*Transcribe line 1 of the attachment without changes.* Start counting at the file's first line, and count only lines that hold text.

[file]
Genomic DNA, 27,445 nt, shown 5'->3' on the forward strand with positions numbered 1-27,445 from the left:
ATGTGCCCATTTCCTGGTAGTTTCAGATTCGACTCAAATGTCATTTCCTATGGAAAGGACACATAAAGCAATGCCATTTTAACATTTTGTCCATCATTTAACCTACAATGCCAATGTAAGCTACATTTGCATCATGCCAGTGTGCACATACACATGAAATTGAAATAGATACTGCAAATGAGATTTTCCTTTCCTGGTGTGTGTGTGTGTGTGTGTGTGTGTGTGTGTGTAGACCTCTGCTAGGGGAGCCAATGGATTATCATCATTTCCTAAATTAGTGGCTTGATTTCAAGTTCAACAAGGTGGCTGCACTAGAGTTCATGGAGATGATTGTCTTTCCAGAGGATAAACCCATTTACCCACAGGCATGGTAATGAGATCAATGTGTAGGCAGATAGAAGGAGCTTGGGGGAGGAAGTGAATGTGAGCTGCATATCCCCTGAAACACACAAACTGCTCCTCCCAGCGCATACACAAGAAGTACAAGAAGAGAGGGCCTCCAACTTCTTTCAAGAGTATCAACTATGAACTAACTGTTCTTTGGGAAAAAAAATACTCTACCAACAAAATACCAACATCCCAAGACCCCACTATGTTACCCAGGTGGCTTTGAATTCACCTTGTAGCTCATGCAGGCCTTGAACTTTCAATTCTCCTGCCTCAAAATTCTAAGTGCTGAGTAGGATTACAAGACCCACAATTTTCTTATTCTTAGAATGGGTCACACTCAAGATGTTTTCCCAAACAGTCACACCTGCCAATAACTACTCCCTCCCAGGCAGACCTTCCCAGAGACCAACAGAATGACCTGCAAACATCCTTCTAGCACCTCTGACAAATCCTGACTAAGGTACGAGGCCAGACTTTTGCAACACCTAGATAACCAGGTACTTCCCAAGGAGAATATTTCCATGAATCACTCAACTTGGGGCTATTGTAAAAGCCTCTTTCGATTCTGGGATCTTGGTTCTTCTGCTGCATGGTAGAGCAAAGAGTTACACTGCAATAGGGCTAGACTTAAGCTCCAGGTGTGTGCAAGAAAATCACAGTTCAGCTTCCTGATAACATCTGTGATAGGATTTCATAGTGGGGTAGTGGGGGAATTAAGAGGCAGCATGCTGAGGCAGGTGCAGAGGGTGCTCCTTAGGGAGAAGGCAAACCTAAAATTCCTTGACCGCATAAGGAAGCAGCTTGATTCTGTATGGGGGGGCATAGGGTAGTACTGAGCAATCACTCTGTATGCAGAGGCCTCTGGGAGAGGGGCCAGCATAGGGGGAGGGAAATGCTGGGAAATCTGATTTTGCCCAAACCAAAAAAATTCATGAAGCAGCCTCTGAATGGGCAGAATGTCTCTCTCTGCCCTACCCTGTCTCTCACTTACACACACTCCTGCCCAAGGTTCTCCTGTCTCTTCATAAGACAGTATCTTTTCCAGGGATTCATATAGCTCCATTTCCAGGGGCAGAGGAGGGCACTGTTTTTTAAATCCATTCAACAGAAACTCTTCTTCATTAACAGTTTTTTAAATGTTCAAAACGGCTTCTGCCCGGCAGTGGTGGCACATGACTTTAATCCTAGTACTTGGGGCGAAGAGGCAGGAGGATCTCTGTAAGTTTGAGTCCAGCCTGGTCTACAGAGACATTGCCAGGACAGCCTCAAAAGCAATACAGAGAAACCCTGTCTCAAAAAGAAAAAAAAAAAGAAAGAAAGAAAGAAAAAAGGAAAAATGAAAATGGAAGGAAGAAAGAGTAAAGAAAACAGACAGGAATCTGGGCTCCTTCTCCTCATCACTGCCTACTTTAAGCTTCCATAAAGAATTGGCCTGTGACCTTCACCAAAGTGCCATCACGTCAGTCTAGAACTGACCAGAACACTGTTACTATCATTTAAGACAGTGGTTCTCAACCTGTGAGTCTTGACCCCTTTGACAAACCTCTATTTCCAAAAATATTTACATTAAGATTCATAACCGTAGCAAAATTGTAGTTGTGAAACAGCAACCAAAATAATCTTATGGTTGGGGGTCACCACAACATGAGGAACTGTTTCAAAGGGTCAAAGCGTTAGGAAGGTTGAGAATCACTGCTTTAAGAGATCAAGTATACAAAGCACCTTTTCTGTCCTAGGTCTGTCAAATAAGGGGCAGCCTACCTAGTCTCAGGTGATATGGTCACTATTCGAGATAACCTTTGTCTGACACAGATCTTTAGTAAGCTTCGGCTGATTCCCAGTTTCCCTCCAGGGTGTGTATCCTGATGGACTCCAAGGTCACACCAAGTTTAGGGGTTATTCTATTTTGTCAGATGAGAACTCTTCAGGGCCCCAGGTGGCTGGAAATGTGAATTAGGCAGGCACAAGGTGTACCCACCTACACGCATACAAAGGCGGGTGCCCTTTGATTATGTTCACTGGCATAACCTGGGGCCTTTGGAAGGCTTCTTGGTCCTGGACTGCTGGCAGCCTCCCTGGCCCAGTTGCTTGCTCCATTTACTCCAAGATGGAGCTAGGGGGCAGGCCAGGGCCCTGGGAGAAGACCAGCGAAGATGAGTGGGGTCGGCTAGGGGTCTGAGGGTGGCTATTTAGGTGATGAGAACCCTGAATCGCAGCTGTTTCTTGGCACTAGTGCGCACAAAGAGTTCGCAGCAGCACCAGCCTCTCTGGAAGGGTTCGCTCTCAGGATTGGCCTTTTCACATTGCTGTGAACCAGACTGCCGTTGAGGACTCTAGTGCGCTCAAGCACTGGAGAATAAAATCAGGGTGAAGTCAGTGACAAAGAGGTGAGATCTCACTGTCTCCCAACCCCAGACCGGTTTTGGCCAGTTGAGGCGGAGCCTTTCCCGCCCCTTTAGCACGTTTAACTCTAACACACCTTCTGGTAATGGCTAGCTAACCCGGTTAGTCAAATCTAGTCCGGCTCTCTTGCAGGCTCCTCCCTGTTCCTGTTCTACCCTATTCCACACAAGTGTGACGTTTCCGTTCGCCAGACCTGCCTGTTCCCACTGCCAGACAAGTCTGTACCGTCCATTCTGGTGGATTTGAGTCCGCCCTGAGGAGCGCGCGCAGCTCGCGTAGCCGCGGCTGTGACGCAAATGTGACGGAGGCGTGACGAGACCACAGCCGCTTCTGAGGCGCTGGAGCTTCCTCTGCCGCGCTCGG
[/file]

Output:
Genomic DNA, 27,445 nt, shown 5'->3' on the forward strand with positions numbered 1-27,445 from the left: